A guide to the bedrock geology of Range Creek Canyon, Book Cliffs, Utah

Range Creek Canyon, located within the Book Cliffs of eastern Utah, contains some of the most abundant and well-preserved archaeological sites in North America. Its cliffs and landscapes provide a canvas for rock art panels and a foundation for granaries, ruins, and artifacts of the prehistoric Fremont Indians. In order to place these Range Creek sites within a geologic context, an illustrated geologic field guide was created for the general public. The guide focuses on the major bedrock formations that crop out in the canyon, as well as many indicators that facilitate geologic interpretation of these rocks. Outcrops of the Paleogene Flagstaff and Colton Formations (~58 to 48 million years old) in Range Creek Canyon were investigated in order to interpret their depositional environments. The lacustrine Flagstaff Limestone contains limestone beds and fossils of freshwater gastropods, oysters, and turtles indicative of lake environments. The unit coarsens upward with an increase of interbedded sandstone, which was deposited in and near ancient river channels. This trend suggests dynamic levels of the ancient lake, with overall encroachment of river systems near the contact with the Colton Formation. The fluvial Colton Formation is characterized by discontinuous, stacked beds of sandstone, representing a succession of migrating river channels and floodplain deposits. The Colton Formation exhibits a general upward trend of increased grain size and increased channel belt (continuous sandstone beds) frequency and lateral extent, implying a transition to higher energy river systems through time. These dynamic, ancient rivers may have been flowing generally northward into Eocene Lake Uinta, recorded in deposits of the Green River Formation north of Range Creek Canyon.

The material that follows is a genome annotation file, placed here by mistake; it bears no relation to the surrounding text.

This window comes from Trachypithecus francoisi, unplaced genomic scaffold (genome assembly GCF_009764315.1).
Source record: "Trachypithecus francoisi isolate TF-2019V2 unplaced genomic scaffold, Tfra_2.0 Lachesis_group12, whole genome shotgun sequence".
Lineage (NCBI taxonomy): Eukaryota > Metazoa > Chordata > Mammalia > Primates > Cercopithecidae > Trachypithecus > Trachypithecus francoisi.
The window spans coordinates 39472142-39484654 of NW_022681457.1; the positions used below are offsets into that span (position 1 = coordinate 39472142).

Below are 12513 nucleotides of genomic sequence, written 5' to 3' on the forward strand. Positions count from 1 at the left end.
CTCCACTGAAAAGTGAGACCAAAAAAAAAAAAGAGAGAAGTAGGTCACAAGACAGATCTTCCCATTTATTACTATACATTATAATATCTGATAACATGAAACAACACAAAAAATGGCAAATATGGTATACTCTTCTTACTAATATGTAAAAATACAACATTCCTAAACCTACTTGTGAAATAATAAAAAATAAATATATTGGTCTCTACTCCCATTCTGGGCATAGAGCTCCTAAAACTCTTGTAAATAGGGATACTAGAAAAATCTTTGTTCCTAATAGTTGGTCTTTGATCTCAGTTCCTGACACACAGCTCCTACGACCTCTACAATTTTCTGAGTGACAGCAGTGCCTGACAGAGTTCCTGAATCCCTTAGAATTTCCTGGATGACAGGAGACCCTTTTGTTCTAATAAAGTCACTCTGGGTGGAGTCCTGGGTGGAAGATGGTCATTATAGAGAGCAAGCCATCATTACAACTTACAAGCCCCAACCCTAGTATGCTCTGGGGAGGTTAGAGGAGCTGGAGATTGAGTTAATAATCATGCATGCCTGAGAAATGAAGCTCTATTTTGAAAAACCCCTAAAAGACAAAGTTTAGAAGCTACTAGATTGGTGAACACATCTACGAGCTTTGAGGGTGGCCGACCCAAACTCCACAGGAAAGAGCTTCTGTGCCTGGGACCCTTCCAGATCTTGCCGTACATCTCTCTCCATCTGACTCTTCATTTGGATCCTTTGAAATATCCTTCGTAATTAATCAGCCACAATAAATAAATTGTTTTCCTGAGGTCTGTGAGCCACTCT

The major pre-Mississippian unconformity in Rock Canyon, central Wasatch Range, Utah

In central Utah, the major pre-Mississippian unconformity is fairly well understood at most of the localities where it is recognized. However, the unconformity is more enigmatic in Rock Canyon of the central Wasatch Range. At this locality, dolomitization of most pre-Mississippian rocks obscures stratigraphic identification of Devonian and older units. The absence of any identifiable angular relationship further complicates resolution. Because of this, both identification of the stratigraphic level of the unconformity and, consequently, its magnitude remain controversial. Large-size dolomite samples taken in Rock Canyon at closely spaced intervals for the 3.6-m directly below definite Upper Devonian rocks yield microfossils, including conodonts, in the uppermost 1.6-m of that interval that indicate no unconformity exists between the Cambrian Maxfield Limestone and the Upper Devonian-Lower Mississippian Fitchville Dolomite at the horizon previously identified as unconformable. Rather, an unknown thickness of dolomitized Upper Devonian Pinyon Peak Formation and probable older rock (possibly Bluebell Dolomite and Victoria Formation) occurs between the top of definite Maxfield and base of the Fitchville. The identification of the unconformity horizon remains unknown. Our preliminary work outlines a promising procedure for future understanding of the magnitude and stratigraphic level of the unconformity.